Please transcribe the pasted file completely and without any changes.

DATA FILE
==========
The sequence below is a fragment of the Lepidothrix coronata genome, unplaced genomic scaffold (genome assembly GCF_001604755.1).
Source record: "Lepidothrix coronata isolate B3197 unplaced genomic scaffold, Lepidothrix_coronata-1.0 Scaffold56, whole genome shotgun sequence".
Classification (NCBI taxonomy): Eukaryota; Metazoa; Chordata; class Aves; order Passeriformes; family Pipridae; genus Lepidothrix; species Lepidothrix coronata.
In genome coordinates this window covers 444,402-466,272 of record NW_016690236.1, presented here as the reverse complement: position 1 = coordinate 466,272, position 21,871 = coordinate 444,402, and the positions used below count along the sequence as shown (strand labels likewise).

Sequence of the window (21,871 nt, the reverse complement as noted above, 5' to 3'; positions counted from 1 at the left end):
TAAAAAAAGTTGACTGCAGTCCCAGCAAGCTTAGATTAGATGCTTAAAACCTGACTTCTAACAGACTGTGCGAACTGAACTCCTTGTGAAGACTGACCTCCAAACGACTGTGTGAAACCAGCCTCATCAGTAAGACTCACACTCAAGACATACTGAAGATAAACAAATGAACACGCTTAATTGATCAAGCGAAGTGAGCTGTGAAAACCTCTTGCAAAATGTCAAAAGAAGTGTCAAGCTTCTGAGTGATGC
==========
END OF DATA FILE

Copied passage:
The sequence below is a fragment of the Lepidothrix coronata genome, unplaced genomic scaffold (genome assembly GCF_001604755.1).
Source record: "Lepidothrix coronata isolate B3197 unplaced genomic scaffold, Lepidothrix_coronata-1.0 Scaffold56, whole genome shotgun sequence".
Classification (NCBI taxonomy): Eukaryota; Metazoa; Chordata; class Aves; order Passeriformes; family Pipridae; genus Lepidothrix; species Lepidothrix coronata.
In genome coordinates this window covers 444,402-466,272 of record NW_016690236.1, presented here as the reverse complement: position 1 = coordinate 466,272, position 21,871 = coordinate 444,402, and the positions used below count along the sequence as shown (strand labels likewise).

Sequence of the window (21,871 nt, the reverse complement as noted above, 5' to 3'; positions counted from 1 at the left end):
TAAAAAAAGTTGACTGCAGTCCCAGCAAGCTTAGATTAGATGCTTAAAACCTGACTTCTAACAGACTGTGCGAACTGAACTCCTTGTGAAGACTGACCTCCAAACGACTGTGTGAAACCAGCCTCATCAGTAAGACTCACACTCAAGACATACTGAAGATAAACAAATGAACACGCTTAATTGATCAAGCGAAGTGAGCTGTGAAAACCTCTTGCAAAATGTCAAAAGAAGTGTCAAGCTTCTGAGTGATGC